Prostate Cancer, Hereditary, 11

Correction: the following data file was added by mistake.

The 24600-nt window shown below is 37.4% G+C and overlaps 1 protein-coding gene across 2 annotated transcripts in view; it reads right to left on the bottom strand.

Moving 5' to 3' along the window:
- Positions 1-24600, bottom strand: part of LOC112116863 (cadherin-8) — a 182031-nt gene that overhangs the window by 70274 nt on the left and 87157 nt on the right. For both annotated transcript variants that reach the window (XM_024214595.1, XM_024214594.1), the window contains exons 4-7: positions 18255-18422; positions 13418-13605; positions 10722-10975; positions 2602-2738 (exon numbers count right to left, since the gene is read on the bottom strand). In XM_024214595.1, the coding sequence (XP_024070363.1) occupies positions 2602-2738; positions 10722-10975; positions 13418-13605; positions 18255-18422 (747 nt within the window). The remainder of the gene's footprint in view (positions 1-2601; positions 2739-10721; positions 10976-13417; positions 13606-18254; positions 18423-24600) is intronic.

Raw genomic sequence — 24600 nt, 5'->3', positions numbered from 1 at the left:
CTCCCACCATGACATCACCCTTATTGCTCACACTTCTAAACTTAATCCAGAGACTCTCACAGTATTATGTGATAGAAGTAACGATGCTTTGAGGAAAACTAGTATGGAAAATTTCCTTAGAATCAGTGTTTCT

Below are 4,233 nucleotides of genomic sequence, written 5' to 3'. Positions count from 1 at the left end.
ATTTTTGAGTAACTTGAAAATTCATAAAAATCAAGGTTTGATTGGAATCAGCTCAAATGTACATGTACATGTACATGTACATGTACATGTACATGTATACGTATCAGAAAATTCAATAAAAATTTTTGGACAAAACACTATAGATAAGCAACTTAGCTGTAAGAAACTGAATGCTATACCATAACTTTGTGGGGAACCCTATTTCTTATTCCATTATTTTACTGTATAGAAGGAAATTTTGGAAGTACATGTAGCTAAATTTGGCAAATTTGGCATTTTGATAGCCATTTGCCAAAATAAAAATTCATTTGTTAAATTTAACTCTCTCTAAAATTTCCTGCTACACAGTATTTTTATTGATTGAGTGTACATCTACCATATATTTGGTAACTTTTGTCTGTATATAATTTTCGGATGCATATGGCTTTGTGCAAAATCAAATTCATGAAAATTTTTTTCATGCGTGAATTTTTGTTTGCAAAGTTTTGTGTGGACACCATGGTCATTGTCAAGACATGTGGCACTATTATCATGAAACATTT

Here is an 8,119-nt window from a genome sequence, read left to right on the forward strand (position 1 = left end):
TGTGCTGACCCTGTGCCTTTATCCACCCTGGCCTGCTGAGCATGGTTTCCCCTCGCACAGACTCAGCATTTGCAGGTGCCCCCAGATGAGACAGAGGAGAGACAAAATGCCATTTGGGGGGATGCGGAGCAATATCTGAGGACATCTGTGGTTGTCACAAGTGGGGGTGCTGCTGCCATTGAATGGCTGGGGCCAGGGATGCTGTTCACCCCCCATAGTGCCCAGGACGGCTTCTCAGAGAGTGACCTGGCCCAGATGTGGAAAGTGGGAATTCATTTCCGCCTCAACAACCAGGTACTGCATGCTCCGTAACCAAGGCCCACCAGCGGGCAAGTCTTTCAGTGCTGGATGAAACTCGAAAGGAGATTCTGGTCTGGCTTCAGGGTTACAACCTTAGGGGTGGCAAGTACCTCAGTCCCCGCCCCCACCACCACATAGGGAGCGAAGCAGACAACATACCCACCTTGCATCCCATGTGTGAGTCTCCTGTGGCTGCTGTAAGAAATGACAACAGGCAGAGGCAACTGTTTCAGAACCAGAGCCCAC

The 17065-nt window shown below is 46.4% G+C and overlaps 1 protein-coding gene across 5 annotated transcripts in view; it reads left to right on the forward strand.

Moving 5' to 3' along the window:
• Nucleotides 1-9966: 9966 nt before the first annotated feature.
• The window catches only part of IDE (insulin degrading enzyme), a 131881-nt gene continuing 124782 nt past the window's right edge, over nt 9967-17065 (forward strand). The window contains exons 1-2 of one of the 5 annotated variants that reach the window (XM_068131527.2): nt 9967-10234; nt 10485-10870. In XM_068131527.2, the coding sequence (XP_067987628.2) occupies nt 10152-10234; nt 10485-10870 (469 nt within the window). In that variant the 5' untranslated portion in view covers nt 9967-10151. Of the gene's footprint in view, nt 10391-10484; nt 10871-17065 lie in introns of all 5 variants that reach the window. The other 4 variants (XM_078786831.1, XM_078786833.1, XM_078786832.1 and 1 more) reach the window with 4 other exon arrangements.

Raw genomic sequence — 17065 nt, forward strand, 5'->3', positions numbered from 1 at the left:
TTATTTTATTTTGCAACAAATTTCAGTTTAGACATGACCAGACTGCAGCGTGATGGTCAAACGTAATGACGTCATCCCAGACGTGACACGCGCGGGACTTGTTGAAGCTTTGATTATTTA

<p>For a general discussion of hereditary prostate cancer, see 176807.p> Mapping <p>Gudmundsson et al. (2007) performed a genomewide association scan of 1,501 Icelandic men with prostate cancer and 11,290 controls, followed by 3 case-control replication studies in individuals from the Netherlands, Spain, and Chicago and found an association between prostate cancer and the A allele of rs4430796 in intron 2 of the TCF2 gene (HNF1B; 189907) (p = 1.4 x 10(-11) for the combined studies). The authors noted that the risk conferred by this variant is modest (allele odds ratio, 1.22), but because it is common, the population-attributable risk is substantial. p><p>In a large genomewide association study of prostate cancer, Thomas et al. (2008) confirmed the association found by Gudmundsson et al. (2007) with the A allele of the SNP rs4430796 (9.58 x 10(-10)). p><p>In a large 2-stage genomewide association study of prostate cancer involving white participants from the United Kingdom and Australia screening 541,129 SNPs, Eeles et al. (2008) found 6 strongly associated SNPs on chromosome 17 (P less than 10(-6)). Four of these were at 17q12, with the strongest association observed for rs7501939 in the HNF1B gene (OR = 0.71, P = 10(-12)). A P value of 8.3 x 10(-12) was observed for the SNP rs4430796. p><p>Sun et al. (2008) carried out a fine mapping study of the HNF1B gene at 17q12 in 2 study populations and identified a second locus associated with prostate cancer risk, approximately 26 kb centromeric to the first known locus (rs4430796); these loci are separated by a recombination hotspot. Sun et al. (2008) confirmed the association with a SNP in the second locus (rs11649743) in 5 additional populations, with P = 1.7 x 10(-9) for an allelic test of the 7 studies combined. The association at each SNP remained significant after adjustment for the other. p><p>By targeted SNP analysis of 542 non-Hispanic men with prostate cancer from 403 families and 473 unaffected men, Levin et al. (2008) found that the A allele of rs4430796 in the HNF1B gene on 17q12 was significantly associated with prostate cancer, particularly among men diagnosed before age 50 years (p = 0.006 with an odds ratio of 1.92), but not later age (p = 0.118). Homozygous carriers of the A allele had a 3.70-fold increased risk of developing prostate cancer at an early age compared to noncarriers. The results confirmed the prostate cancer association with SNPs on chromosome 17q12, and indicated that this locus may also play a role in hereditary prostate cancer with early onset. p><p>Berndt et al. (2011) genotyped 79 SNPs in the 17q12 region harboring HNF1B in 10,272 patients with prostate cancer and 9,123 controls of European descent. The most significant association was with rs4430796 (p = 1.62 x 10(-24)). Risk was also associated with rs7405696 (p = 9.35 x 10(-23)), even after adjustment for rs4430796 (p = 0.007). At the second locus in this region, prostate cancer risk was associated with rs11649743 (p = 3.54 x 10(-8)), but an even stronger association was found for rs4794758 (p = 4.95 x 10(-10)), which explained all of the risk observed with rs11649743 when both SNPs were included in the same model (p = 0.32 for rs11649743; p = 0.002 for rs4794758). Sequential conditional analyses indicated that 5 SNPs (rs4430796, rs7405696, rs4794758, rs1016990, and rs3094509) together comprised the best model for risk in this region. The study demonstrated a complex relationship between variants in the HNF1B region and prostate cancer risk. p>